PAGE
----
A Guide to Parliamentary Procedure: Part 1


“What the @#%$ is going on!”

This may run through your head during your first time at an SRCC general meeting if you aren’t familiar with parliamentary procedure. And unless you are a past SRCC President or U.S. Speaker of the House, we really don’t expect you to be an expert parliamentarian!

But meetings can be a lot more fun if you know what it means to motion, second, vote and suspend the rules (gasp). So here’s an FAQ for all our members (new and longtime veterans):

Why do we use “Parliamentary Procedure”?  To make sure meetings don’t end up in chaos! SRCC and other deliberative assemblies follow similar procedures to accomplish the following:

  1. Establish common rules to allow all members to be heard regardless of position
  2. Create a fair and open forum to thoroughly discuss agenda topics
  3. Effectively drive debate toward deliberative action — vote, postpone, appeal, etc.
  4. Set a framework to document meeting actions for future review

Will I be shamed if I don’t know all the rules?  Nope! We’ve all been there and participation will not restricted by strict application of the rules. Our procedures exist to create a welcoming environment for all topics and opinions.

Where do the rules come from?  SRCC general meetings and executive committee sessions follow our SRCC bylaws and one of the holy books of democratic assemblies, Robert’s Rules of Order Newly Revised.

What are “Robert’s Rules of Order”?  This book. Written by a U.S. Army colonel and based on procedures used in the House of Representatives, Robert’s Rules of Order provides a common operating framework for local democratic assemblies. By following such a definitive source, SRCCers (SRCCians?) will also become comfortable with how other deliberative bodies operate (like other neighborhood associations or CoA meetings).

Do we bang a gavel?  Sometimes.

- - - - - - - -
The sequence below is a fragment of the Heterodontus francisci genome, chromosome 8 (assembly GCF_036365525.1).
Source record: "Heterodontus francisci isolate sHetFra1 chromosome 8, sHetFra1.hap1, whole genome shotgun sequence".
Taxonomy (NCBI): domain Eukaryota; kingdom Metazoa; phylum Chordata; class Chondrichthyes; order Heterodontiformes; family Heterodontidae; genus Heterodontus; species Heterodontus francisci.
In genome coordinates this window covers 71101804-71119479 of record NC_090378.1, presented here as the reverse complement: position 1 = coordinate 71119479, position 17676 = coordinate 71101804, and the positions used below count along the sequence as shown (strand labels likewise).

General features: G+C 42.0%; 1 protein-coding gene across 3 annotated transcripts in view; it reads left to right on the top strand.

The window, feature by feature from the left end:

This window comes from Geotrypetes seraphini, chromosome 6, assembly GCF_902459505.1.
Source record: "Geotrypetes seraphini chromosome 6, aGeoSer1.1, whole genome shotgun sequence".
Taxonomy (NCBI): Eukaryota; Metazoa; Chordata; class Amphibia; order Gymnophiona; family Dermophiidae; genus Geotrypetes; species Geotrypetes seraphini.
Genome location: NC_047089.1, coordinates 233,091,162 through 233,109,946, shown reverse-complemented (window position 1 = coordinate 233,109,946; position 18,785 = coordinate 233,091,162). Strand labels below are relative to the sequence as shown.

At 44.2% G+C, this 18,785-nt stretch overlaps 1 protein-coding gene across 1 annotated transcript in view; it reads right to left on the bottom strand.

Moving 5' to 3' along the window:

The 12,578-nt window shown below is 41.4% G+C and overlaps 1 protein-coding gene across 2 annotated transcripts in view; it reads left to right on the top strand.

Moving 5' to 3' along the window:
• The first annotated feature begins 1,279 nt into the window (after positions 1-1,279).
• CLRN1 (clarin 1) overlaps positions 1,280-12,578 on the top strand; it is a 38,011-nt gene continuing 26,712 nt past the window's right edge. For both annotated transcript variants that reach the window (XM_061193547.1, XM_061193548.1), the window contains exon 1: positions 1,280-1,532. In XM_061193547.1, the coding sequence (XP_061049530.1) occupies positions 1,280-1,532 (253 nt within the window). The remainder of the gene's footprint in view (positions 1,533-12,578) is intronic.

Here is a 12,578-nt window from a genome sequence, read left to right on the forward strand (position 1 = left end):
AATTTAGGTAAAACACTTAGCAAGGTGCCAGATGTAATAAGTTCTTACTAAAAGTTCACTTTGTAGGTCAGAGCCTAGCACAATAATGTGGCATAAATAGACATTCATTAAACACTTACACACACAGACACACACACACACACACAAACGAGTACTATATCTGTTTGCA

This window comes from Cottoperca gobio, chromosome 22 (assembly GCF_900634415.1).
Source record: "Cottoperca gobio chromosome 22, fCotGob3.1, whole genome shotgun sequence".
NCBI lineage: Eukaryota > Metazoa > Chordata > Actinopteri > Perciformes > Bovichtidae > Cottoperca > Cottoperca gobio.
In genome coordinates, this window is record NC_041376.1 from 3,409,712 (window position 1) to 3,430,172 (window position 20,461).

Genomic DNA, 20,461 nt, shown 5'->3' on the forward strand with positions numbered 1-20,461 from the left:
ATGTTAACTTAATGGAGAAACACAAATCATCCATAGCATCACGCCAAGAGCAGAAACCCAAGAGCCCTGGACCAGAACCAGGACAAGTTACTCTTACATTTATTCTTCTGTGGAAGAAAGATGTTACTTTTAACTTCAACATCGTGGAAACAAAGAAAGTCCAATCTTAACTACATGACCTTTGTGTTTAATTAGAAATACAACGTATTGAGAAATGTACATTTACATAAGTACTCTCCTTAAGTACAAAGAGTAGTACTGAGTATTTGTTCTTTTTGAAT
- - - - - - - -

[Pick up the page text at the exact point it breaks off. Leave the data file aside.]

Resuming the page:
What are the most important terms to know? Here’s some.

  • Bylaws: Permanent rules governing a body, which cannot be changed but for formal notice and strict voting thresholds
  • Chair: The presiding officer (usually the SRCC President)
  • Motion: a proposal that the assembly take certain action (e.g. “I move for the adoption of this resolution”)
  • Precedence: refers to motions that must be considered first before a related motion can be addressed (more on this in a future post)
  • Quorum: minimum number of members required to be present to conduct official business (SRCC bylaws state 10% of eligible voting members)
  • Second: a seconding motion is required to act on a motion; this is intended to ensure that a motion has support from more than one member
  • Stating the Motion:  the Chair states the exact wording of the motion to clarify what is being acted upon. Prior to making a motion, the body can have an informational Q&A about an issue. Upon stating the motion and a seconding motion, the Chair opens discussion about acting on the motion at hand. Specific actions including amendments will be covered in a later post!

Author’s Note: The above is intended as an educational guide and do not supercede SRCC bylaws which govern the operation of all SRCC meetings. Please contact the President with any questions.

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